I don’t think there is any diagnosis in all of medicine that conjures up more fear in patients and families alike than the diagnosis of cancer.
I suppose such fear is at least somewhat justified given that president Richard Nixon declared a war on Cancer in 1970 and despite there having been more research dollars spent on cancer than any other diagnosis in the history of medicine we have still, in 2015, made very little progress toward the eradication of most cancers.
My Personal Experience
This topic became near and dear to me recently, when the father of a close friend was diagnosed with terminal cancer of the Bile Duct. He was initially offered radiation by a local oncologist in Brooklyn but then sought a second opinion at Sloan Kettering and was told neither radiation nor chemotherapy would offer him any benefit. If it hadn’t been for the fact that the initial oncologist lost the trust of his family by being less than straight forward during the diagnostic process, he probably would have undergone useless radiation that may have hurt more than helped.
I must admit, when they told me they were going to Sloan for a second opinion I was fearful that he would end up dying of chemotherapy instead of dying of cancer, but to their credit, the physicians at Sloan were very straight forward and let the family know that the prognosis was very poor and that they had no treatment that would extend his life or improve the quality of his remaining life. Although that is a very bitter pill to swallow it gave the patient and family the opportunity to begin to emotionally process the inevitable, without the emotional and physical pressures of undergoing futile treatments.
I submit that this approach is not only more humane but just a better use of resources, both the patient’s as well as the health care system’s and it seems that the oncology community is finally beginning to agree.
Research Supports No End of Life Chemo
A recent article on Medscape entitled Palliative Chemo Worsens Quality of Life in Dying Patients discusses new research that indicates that forgoing chemotherapy in patients with 6 months or less of life expectancy affords patients a better end of life experience. The article sites a recent study in which the researchers looked at chemotherapy use, performance status and quality of life at end of life.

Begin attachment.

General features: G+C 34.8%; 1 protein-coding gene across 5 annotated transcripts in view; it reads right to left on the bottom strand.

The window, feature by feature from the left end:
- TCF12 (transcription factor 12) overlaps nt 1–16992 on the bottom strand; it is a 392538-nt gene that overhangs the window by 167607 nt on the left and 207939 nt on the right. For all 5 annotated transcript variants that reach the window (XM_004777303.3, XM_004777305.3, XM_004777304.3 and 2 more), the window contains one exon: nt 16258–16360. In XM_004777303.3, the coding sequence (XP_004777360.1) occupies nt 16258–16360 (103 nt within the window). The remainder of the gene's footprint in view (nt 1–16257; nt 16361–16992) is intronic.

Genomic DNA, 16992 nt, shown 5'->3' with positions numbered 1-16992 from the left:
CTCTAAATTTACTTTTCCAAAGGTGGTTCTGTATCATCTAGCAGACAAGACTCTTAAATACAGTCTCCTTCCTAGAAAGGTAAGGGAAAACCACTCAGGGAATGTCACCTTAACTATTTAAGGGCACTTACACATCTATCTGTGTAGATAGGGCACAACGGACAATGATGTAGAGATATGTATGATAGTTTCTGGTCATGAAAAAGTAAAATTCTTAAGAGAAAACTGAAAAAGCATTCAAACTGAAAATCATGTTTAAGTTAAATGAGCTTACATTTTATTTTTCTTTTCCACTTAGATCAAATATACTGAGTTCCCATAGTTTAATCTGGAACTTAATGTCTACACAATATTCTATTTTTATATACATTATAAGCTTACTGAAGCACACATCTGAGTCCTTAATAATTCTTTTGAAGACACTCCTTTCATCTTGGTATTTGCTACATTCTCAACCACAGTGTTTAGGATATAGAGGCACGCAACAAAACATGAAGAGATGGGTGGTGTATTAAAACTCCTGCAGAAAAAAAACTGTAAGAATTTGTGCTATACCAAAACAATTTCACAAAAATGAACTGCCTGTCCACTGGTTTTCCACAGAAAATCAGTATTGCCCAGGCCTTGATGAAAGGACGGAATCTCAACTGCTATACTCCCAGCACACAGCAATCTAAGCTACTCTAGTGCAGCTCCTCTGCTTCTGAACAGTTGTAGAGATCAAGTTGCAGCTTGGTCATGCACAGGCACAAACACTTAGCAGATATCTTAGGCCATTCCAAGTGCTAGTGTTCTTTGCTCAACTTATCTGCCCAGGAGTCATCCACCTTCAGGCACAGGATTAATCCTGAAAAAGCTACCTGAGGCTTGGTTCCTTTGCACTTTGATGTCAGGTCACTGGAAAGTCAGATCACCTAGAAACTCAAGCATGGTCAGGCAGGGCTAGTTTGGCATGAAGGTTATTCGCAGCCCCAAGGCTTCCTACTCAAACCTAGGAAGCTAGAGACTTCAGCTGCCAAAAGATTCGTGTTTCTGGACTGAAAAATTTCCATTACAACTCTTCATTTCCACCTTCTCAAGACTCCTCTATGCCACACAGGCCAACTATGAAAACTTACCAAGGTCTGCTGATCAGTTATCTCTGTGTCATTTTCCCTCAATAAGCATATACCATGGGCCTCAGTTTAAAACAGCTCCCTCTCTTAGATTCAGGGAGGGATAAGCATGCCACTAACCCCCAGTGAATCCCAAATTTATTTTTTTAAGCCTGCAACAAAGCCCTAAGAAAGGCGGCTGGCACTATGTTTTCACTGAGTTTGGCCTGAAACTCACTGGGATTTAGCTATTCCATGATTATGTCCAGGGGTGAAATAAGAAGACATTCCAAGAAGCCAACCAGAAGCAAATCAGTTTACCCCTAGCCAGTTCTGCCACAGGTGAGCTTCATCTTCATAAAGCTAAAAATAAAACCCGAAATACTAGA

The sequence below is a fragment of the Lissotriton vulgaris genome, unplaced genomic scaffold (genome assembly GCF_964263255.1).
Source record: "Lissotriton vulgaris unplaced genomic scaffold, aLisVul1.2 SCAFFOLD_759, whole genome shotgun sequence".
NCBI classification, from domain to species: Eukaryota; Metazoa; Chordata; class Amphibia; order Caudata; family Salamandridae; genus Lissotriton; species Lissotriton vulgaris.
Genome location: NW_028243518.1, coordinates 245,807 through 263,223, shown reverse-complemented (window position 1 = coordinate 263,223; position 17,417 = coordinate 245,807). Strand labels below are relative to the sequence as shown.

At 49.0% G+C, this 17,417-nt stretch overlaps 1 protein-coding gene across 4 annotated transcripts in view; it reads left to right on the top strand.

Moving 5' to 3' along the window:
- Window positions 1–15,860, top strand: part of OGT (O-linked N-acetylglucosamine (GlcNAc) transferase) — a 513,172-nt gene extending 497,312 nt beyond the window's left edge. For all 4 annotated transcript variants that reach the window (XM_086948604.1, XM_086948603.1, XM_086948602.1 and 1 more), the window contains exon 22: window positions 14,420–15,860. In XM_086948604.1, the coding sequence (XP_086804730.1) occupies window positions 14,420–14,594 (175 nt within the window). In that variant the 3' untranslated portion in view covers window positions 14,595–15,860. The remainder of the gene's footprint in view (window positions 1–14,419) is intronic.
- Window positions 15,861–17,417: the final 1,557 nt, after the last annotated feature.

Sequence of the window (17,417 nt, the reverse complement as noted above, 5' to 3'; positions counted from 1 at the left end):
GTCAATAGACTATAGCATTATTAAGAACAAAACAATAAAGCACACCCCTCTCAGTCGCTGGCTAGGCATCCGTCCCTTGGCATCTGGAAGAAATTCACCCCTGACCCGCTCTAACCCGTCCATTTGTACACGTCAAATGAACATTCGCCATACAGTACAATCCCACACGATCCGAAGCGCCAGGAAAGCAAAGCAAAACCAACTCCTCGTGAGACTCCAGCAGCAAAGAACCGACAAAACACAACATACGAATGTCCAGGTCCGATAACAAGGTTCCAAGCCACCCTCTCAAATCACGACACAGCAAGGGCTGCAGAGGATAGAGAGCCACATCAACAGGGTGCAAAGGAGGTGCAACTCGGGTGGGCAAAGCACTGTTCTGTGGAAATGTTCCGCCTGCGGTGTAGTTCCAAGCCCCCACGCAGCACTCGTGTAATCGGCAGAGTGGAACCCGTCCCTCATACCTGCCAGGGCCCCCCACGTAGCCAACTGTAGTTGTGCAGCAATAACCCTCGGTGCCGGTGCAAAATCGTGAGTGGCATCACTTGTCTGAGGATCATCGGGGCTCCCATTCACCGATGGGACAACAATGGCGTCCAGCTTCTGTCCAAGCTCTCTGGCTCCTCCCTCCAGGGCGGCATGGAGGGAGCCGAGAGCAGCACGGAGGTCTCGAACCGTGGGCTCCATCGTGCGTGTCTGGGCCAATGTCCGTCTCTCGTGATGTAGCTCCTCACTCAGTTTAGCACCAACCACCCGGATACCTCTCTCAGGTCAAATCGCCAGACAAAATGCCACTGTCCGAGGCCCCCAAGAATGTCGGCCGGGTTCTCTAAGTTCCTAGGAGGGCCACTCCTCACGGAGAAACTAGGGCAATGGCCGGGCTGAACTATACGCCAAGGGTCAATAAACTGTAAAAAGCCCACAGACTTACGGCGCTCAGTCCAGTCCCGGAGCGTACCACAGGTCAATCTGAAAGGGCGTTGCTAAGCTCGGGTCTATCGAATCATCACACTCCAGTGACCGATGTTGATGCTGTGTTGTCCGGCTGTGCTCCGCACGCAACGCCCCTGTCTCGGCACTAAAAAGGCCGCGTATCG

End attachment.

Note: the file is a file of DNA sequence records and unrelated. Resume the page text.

Currently the American Society for Clinical Oncology guidelines recommends palliative chemotherapy only for patients with solid tumors and good performance status. This means it is offered to patients who are the most well, with the thought being that those are the patients who would most likely be able to withstand the rigors of the treatment given their stronger physical condition, despite the fact that they still have a very poor prognosis with less than six month life expectancy.
The study showed that in fact, this group of patients actually fared the worst. It showed that patients who were the sickest and those who were moderately sick and received chemotherapy got no improvement in quality of life during their last week of life, and patients who were the most well (or ranked as having good performance status) and received chemotherapy actually got worse during their last week of life.
I found it interesting that in much of the commentary that was submitted in response to this study, the sentiment was that many oncologist had already felt that offering chemo in these circumstances was not the best thing to do, but felt pressured either by patient and family demands, or felt as though withholding chemo in these instances deprived the patient of all hope for improvement.
The question I ask is, what happened to the oath we took to do no harm? It is understandably a difficult conversation to have with a patient and family who are looking to you for help but I submit that truth always trumps everything else. And if the truth is that chemotherapy will cause more harm than good, than the truth should be told. What better time than this, to leverage the trust that the patient and family have placed in you and do the right thing.
These are issues that I think we, as integrative practitioners are well suited to navigate. We already operate from a premise of do no harm and we tend to focus on the person as a whole, understanding not just their physical condition but also their spiritual condition and how their interpersonal relationships affect their views on life and death.
Integrative practitioners who work with cancer patients often take criticism from conventional medicine, being accused of using quackery to prey on poor desperate unsuspecting cancer patients. This is one area of oncology where I believe the tables may be turned. Perhaps the problem is not just that conventional oncologists are lacking a solution to their patient’s problem but that they are lacking the ability to articulate that fact effectively.
What’s your view? Leave me a comment and let me know.